Fortification of foods in Nigeria and the sub-Saharan Africa!

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Stakeholders in the food processing sector and development agencies have  reportedly strategized on measures to improve local processing of fortified foods in Nigeria and the sub-Saharan African region.
Image result for salt, cooking oil, cereal flour and wheat flour in nigeria, tanzania and kenya.
Thiis is following the success achieved in the fortification of some processed food products like salt, cooking oil, cereal flour and wheat flour.
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Leveraging  on  Strengthening African Processors of Fortified Foods (SAPFF), a four-year initiative by TechnoServe and Partners in Food Solutions (PFS) to support local food processors in producing more fortified foods to combat malnutrition, the stakeholders note that food fortification remains one of the cost effective interventions that can be used for development.
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Speaking at the unveiling of the project in Lagos, recently, the Minister of Trade and Investment Okechukwu Enelamah said there is a need for government and local processors to collaborate to achieve the objectives of the project.

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Although the Bill & Melinda Gates Foundation (BMGF) has committed $10 million to the project in the sub-Saharan African region, Enelamah stated that the collaboration with local processors will increase competitiveness of nutritious foods and ensure Nigerians access quality foods to meet their daily dietary needs.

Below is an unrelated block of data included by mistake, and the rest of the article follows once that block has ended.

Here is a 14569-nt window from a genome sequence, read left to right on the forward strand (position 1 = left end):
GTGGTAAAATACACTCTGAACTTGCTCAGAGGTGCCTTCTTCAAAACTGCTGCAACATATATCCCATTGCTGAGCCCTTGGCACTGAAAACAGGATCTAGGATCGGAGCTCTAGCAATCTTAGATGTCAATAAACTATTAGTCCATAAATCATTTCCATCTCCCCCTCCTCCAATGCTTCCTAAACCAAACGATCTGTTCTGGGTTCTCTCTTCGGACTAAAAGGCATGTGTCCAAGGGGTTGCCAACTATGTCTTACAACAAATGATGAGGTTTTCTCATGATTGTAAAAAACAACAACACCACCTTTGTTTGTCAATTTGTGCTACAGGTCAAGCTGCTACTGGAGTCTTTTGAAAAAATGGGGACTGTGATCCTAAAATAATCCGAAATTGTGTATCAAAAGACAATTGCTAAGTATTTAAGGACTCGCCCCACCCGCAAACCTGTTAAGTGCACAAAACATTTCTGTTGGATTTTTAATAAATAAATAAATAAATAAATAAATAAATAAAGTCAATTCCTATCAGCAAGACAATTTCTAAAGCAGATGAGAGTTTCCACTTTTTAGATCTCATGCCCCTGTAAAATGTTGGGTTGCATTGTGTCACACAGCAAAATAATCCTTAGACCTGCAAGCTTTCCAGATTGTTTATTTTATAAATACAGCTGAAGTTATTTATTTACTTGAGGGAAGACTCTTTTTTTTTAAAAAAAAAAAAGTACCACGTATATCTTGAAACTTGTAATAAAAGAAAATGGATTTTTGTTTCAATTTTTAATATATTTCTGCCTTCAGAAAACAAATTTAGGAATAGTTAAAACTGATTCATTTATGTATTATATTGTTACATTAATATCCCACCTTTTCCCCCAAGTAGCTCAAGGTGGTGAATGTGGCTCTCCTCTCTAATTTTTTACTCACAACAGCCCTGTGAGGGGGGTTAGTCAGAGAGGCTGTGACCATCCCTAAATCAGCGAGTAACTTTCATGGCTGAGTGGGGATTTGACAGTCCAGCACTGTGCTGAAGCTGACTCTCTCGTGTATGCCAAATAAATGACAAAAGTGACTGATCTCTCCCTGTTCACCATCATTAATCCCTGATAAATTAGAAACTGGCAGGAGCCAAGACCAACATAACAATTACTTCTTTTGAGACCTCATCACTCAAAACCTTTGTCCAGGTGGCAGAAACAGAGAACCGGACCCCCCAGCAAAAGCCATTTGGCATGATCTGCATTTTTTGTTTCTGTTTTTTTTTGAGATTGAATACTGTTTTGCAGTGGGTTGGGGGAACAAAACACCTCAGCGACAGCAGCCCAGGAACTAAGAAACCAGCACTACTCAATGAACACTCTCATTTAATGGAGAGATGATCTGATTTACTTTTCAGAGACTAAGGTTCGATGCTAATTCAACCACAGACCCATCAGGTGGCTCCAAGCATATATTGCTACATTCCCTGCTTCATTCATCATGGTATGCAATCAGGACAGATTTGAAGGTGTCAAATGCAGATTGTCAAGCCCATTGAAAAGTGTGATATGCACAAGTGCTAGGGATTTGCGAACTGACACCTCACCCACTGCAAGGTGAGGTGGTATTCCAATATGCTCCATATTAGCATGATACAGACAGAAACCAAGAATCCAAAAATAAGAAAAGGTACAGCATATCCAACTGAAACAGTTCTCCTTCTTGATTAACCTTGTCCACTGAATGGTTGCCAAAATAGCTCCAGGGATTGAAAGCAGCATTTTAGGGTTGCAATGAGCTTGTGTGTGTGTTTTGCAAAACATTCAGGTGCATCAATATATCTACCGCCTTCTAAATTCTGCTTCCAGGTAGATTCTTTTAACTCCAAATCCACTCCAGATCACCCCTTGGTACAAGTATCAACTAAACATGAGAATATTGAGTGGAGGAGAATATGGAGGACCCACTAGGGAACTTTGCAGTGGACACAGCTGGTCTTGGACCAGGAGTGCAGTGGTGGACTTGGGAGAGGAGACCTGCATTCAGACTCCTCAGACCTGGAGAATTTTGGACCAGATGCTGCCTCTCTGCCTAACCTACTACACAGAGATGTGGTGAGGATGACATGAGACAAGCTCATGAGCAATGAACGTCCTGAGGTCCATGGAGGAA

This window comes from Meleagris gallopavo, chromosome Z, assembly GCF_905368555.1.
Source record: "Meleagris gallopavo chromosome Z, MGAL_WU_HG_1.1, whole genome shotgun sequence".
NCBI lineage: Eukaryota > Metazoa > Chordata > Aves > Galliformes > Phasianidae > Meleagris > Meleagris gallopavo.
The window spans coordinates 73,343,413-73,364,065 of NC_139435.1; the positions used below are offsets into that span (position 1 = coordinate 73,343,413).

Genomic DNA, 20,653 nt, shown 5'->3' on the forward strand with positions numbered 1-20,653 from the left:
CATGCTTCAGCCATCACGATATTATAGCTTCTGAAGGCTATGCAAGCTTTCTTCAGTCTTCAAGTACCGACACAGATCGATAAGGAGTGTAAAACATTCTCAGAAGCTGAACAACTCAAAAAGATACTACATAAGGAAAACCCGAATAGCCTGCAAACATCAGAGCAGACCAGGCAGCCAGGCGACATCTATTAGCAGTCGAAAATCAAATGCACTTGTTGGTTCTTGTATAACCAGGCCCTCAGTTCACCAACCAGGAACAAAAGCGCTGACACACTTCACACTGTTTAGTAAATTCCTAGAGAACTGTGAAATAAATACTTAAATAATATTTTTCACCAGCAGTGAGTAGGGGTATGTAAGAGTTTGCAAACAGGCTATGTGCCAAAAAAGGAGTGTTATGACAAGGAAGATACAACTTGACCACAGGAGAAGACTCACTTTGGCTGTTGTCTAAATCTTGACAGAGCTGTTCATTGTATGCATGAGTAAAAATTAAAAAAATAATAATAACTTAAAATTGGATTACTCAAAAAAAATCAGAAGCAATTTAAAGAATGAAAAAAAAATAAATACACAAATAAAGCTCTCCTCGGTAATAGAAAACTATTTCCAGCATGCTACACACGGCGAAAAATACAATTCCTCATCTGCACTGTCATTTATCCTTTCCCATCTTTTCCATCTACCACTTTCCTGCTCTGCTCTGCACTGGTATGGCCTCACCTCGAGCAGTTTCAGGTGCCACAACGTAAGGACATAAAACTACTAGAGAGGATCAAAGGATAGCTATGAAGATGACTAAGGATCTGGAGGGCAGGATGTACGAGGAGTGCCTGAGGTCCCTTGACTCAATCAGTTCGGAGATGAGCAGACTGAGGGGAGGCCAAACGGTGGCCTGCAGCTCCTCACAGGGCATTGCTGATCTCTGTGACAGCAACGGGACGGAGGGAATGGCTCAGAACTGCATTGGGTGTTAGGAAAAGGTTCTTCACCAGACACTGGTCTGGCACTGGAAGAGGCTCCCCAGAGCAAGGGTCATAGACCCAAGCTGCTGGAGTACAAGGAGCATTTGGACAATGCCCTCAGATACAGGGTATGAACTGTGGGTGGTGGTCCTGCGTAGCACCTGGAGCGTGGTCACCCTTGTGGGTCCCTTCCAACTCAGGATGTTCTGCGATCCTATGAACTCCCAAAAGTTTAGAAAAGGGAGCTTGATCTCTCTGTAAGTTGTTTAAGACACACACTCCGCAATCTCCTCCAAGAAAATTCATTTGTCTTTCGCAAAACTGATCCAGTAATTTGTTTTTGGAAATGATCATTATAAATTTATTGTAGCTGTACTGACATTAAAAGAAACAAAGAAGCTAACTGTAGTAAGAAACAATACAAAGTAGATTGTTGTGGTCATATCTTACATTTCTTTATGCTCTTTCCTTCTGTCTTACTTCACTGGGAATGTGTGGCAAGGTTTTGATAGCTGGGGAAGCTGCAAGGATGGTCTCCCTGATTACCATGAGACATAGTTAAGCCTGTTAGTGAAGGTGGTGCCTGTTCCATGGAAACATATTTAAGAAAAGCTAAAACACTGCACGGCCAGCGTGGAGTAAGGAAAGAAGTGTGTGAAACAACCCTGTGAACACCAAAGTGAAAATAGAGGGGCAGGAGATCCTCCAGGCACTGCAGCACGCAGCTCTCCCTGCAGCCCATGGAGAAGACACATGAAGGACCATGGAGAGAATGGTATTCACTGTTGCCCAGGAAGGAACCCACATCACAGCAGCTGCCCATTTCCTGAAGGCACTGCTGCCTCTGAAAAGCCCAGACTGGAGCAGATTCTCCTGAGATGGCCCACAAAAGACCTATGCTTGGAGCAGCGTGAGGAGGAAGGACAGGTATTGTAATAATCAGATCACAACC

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He was represented by the Permanent Secretary Ministry of Trade and Investment, Aminu Bisala.

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The minister said there is a strong link between nutrition and economic development, noting that a World Bank report revealed that poor nutrition may reduce countries’ GDPs by three per cent.

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The minister however added that government had been engaging the private sector players to increase quantity of affordable fortified foods in the market, with the aim to end stunting that is affecting 37 per cent of children under the age of five.

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The Director of Nutrition for Bill & Melinda Gates Foundation in United States, Shawn Baker, said the intervention was necessitated by low technical expertise and compliance among food processors in three African countries – Nigeria, Kenya and Tanzania.

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He said the project was created to bridge the gap in compliance and promote technical assistance for the food industry to meet the government standards, as well as ensure that the success recorded for some food items is sustained.

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According to him “Almost half of children that die in Africa yearly die because of lack of access to nutritious foods. stating that it has been established that fortified foods are essential for physical and mental development of children.

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